And, behold, thou shalt conceive in thy womb, and bring forth a son, and shalt call his name JESUS. He shall be great, and shall be called the Son of the Highest; and the Lord God shall give unto him the throne of his father, David [cf. Acts 2:30]. And he shall reign over the house of Jacob forever; and of his kingdom there shall be no end (Lk. 1:31–33).
Notice, Jesus has the right to David’s house, throne, kingdom, and the house of Jacob. The kingdom promise of the Davidic Covenant was acknowledged by the mother of Zebedee’s sons (Mt. 20:21); confirmed to Christ’s disciples (Lk. 22:29–30; Acts 1:6–7); and reconfirmed at the Jerusalem Council (Acts 15:13–18).
Literal. The Davidic Covenant is to be interpreted literally. First, God would make “a great name” for David (2 Sam. 7:9) and give him rest from all his enemies (v. 11); both promises were literally fulfilled in his lifetime. Second, God solemnly confirmed this covenant with an oath to David (Ps. 89:3–4, 33; 132:11), guaranteeing that every aspect of it would be fulfilled literally.
Third, David believed the covenant God made with him would be fulfilled literally (2 Sam. 23:5). His son Solomon believed the promises were literal, especially in relationship to a throne and kingdom (2 Chr. 6:14–16). And the angel Gabriel confirmed an earthly , literal fulfillment of the Davidic Covenant at the announcement of Jesus’ birth to Mary (Lk. 1:31–33).
Unconditional. God clearly says that fulfillment of the promises made in the Davidic Covenant do not depend on David, but on Him. The covenant, therefore, is unconditional.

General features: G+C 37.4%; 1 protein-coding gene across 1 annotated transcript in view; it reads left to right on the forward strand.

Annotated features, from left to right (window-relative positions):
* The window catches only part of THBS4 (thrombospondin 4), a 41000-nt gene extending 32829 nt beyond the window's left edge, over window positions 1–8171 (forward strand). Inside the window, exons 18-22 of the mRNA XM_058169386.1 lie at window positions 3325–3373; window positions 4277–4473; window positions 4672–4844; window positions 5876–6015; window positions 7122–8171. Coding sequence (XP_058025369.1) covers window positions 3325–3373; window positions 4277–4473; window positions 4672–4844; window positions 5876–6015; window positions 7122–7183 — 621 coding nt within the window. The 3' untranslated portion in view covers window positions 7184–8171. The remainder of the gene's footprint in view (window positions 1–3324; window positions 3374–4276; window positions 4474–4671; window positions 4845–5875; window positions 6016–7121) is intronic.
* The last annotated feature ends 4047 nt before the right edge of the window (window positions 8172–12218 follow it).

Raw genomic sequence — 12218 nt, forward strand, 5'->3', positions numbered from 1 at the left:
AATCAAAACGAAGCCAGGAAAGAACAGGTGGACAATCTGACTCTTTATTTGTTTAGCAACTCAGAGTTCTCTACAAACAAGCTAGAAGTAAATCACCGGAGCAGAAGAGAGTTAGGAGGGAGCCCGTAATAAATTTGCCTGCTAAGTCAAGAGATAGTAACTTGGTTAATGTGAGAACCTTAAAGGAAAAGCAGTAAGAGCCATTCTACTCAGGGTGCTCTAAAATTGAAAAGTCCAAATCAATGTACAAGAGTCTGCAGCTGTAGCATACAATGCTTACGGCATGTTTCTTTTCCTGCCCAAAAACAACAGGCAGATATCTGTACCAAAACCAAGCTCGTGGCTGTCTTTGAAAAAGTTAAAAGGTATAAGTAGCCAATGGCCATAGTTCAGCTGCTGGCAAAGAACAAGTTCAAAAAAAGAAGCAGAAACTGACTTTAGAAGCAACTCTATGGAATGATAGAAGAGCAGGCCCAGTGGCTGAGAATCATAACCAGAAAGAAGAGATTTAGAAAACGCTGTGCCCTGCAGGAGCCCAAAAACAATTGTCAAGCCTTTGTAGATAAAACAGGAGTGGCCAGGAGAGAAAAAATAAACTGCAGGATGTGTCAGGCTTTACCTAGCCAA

Throughout Psalm 89, God uses the personal pronoun I to confirm that He and He alone will bring to fruition the covenant promises (Ps. 89:1–4, 20–37). The only reservation in this covenant centers on the chastisement of David’s sons who would succeed him, but the covenant itself would never be abrogated.
Though chastisement disrupted David’s kingly line from the Babylonian Captivity until the birth of David’s Greater Son, Jesus Christ, all the promises made in the covenant have been reaffirmed and will be reestablished at Christ’s Second Coming when He sets up His earthly Kingdom.
Eternal. Scripture calls this covenant an eternal covenant: “And thine house and thy kingdom shall be established forever before thee; thy throne shall be established forever” (2 Sam. 7:16; cf. 2 Sam. 23:5; Isa. 55:3; Ezek. 37:25).
Immutable. The Davidic Covenant is also unchangeable. It is based on the nature and character of God, who is immutable, meaning there is no variableness or change with Him. Thus the promises in the Davidic Covenant are immutable, since they were decreed by God. And they will come to fruition in the way and time that the Lord has predicted in Scripture.